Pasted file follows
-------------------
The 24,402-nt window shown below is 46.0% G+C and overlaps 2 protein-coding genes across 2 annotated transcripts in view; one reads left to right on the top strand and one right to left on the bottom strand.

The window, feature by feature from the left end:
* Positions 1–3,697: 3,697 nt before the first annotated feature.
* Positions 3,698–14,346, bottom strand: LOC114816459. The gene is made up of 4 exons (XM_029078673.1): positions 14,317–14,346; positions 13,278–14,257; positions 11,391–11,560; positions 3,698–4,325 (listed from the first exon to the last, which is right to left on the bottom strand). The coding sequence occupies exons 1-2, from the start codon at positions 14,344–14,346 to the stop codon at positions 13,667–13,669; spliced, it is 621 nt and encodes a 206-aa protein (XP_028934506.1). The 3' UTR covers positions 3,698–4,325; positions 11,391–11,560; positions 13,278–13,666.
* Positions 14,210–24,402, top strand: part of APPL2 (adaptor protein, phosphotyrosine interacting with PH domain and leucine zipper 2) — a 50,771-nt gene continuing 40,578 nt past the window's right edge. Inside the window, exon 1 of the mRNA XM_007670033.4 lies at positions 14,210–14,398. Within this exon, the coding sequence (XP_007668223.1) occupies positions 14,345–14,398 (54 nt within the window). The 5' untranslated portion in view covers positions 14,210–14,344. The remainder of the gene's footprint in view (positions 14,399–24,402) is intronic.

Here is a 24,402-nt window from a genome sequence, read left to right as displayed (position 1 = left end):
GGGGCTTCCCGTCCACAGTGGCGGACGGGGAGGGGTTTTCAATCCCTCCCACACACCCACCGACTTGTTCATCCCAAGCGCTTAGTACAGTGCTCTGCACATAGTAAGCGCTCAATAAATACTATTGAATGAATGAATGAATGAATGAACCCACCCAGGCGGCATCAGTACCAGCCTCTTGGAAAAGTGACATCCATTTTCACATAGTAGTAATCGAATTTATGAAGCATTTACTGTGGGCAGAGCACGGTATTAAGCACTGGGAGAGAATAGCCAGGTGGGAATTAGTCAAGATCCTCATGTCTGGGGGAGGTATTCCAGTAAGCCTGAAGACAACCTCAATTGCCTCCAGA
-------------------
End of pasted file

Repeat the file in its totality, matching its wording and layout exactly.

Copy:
The 24,402-nt window shown below is 46.0% G+C and overlaps 2 protein-coding genes across 2 annotated transcripts in view; one reads left to right on the top strand and one right to left on the bottom strand.

The window, feature by feature from the left end:
* Positions 1–3,697: 3,697 nt before the first annotated feature.
* Positions 3,698–14,346, bottom strand: LOC114816459. The gene is made up of 4 exons (XM_029078673.1): positions 14,317–14,346; positions 13,278–14,257; positions 11,391–11,560; positions 3,698–4,325 (listed from the first exon to the last, which is right to left on the bottom strand). The coding sequence occupies exons 1-2, from the start codon at positions 14,344–14,346 to the stop codon at positions 13,667–13,669; spliced, it is 621 nt and encodes a 206-aa protein (XP_028934506.1). The 3' UTR covers positions 3,698–4,325; positions 11,391–11,560; positions 13,278–13,666.
* Positions 14,210–24,402, top strand: part of APPL2 (adaptor protein, phosphotyrosine interacting with PH domain and leucine zipper 2) — a 50,771-nt gene continuing 40,578 nt past the window's right edge. Inside the window, exon 1 of the mRNA XM_007670033.4 lies at positions 14,210–14,398. Within this exon, the coding sequence (XP_007668223.1) occupies positions 14,345–14,398 (54 nt within the window). The 5' untranslated portion in view covers positions 14,210–14,344. The remainder of the gene's footprint in view (positions 14,399–24,402) is intronic.

Here is a 24,402-nt window from a genome sequence, read left to right as displayed (position 1 = left end):
GGGGCTTCCCGTCCACAGTGGCGGACGGGGAGGGGTTTTCAATCCCTCCCACACACCCACCGACTTGTTCATCCCAAGCGCTTAGTACAGTGCTCTGCACATAGTAAGCGCTCAATAAATACTATTGAATGAATGAATGAATGAATGAACCCACCCAGGCGGCATCAGTACCAGCCTCTTGGAAAAGTGACATCCATTTTCACATAGTAGTAATCGAATTTATGAAGCATTTACTGTGGGCAGAGCACGGTATTAAGCACTGGGAGAGAATAGCCAGGTGGGAATTAGTCAAGATCCTCATGTCTGGGGGAGGTATTCCAGTAAGCCTGAAGACAACCTCAATTGCCTCCAGA